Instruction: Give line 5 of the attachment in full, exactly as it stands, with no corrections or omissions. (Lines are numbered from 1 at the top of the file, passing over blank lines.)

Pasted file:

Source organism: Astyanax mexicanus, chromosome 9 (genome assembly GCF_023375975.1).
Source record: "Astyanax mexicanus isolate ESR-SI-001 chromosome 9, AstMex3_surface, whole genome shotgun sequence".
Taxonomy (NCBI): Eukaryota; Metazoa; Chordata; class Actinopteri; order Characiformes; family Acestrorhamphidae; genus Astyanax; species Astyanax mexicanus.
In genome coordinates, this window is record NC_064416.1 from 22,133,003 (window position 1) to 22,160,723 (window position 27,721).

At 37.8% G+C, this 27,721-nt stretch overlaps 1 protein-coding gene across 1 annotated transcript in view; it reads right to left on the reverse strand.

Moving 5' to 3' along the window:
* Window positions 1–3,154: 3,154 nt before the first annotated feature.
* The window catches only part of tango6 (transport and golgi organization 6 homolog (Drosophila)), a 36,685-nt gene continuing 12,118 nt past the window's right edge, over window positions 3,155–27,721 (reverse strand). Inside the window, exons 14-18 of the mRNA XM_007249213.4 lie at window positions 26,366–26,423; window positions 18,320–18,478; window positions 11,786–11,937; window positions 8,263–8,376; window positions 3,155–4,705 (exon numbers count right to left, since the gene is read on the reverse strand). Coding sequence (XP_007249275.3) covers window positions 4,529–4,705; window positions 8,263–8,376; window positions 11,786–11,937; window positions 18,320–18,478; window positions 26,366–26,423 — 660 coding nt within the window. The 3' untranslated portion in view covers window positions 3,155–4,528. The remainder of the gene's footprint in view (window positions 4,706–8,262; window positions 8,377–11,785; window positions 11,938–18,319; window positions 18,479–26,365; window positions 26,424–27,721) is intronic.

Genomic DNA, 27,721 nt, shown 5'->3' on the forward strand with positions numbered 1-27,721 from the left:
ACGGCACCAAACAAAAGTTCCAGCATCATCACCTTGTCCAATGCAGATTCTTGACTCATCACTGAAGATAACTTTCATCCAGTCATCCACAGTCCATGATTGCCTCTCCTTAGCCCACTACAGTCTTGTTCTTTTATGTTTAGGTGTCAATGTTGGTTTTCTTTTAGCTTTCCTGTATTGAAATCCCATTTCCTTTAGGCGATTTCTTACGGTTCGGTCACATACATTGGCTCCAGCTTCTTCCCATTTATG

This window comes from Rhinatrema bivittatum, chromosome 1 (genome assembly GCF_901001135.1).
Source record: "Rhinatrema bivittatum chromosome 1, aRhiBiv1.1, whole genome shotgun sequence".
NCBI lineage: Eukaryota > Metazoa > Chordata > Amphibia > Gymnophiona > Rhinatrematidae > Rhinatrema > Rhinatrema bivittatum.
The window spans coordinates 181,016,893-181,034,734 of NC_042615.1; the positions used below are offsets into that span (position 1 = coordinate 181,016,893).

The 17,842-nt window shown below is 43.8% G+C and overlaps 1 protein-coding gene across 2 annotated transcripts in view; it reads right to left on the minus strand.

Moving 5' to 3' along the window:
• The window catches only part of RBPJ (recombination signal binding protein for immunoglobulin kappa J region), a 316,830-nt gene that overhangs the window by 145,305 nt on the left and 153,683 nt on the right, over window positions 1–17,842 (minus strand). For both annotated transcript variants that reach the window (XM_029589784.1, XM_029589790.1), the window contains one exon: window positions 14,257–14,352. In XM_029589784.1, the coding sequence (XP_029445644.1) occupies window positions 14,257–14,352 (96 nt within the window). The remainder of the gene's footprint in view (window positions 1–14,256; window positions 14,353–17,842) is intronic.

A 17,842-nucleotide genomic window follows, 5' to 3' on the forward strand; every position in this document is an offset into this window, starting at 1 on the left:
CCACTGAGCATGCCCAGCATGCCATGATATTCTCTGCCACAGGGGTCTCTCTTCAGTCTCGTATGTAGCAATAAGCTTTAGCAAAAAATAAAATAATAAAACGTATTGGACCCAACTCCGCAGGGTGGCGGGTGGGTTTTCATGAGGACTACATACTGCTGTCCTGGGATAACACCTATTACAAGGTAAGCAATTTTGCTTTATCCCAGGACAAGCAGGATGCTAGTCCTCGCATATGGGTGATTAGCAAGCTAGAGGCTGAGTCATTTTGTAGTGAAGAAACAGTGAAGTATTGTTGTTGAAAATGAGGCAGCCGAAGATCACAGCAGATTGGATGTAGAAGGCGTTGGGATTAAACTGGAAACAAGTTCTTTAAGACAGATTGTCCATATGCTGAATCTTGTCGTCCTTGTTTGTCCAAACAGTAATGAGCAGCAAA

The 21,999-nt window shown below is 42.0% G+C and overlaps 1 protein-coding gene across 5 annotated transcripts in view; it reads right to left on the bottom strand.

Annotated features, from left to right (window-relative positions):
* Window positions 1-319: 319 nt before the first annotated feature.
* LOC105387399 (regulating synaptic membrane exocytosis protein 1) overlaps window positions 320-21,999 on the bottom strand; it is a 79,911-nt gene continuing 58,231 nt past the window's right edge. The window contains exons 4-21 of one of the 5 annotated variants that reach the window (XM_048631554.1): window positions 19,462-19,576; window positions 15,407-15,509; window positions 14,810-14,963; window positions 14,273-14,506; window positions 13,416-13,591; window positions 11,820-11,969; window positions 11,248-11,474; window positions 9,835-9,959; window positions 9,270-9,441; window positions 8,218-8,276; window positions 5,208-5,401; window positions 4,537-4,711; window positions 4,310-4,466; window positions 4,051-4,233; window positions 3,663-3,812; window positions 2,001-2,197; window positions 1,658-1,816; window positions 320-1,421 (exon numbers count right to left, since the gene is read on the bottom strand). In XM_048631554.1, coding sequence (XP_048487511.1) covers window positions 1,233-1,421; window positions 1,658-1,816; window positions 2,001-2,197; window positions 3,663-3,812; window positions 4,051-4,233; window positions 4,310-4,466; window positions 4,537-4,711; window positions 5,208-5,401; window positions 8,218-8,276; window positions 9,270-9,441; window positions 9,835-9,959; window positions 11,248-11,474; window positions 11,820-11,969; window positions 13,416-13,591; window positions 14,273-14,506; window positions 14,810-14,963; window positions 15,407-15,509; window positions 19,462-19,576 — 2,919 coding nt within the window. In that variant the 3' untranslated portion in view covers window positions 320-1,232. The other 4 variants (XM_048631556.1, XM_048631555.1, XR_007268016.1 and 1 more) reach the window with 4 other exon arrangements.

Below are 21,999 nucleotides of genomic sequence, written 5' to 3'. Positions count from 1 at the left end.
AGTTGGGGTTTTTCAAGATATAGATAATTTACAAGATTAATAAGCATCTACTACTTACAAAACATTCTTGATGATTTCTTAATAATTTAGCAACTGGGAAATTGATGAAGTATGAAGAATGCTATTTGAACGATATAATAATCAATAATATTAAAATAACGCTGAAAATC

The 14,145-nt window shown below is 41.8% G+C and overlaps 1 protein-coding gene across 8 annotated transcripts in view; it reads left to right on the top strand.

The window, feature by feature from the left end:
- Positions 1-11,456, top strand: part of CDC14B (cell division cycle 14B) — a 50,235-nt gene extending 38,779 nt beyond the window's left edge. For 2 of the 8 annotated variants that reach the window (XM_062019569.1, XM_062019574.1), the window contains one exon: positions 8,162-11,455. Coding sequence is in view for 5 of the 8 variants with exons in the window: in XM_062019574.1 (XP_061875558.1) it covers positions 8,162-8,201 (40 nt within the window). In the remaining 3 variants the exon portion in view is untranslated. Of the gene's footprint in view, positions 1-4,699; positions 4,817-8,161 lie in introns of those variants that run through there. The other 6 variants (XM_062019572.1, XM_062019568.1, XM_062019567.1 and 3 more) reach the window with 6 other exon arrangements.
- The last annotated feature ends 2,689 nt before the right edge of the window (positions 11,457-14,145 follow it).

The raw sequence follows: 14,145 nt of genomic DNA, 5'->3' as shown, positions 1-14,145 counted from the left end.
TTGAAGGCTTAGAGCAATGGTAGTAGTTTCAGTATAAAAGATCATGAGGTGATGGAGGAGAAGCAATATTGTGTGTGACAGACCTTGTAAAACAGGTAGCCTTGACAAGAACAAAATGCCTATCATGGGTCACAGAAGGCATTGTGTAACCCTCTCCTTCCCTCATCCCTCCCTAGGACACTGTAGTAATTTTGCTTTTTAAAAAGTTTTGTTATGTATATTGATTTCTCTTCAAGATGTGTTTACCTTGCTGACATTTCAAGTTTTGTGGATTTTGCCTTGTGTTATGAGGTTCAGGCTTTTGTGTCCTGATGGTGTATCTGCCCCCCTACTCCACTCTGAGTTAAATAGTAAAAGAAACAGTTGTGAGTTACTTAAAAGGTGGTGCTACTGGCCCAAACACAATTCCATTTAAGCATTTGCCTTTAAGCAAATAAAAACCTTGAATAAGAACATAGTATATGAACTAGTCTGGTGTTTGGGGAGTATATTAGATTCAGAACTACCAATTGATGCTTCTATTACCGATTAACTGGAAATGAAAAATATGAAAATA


At 37.8% G+C, this 27,721-nt stretch overlaps 1 protein-coding gene across 1 annotated transcript in view; it reads right to left on the reverse strand.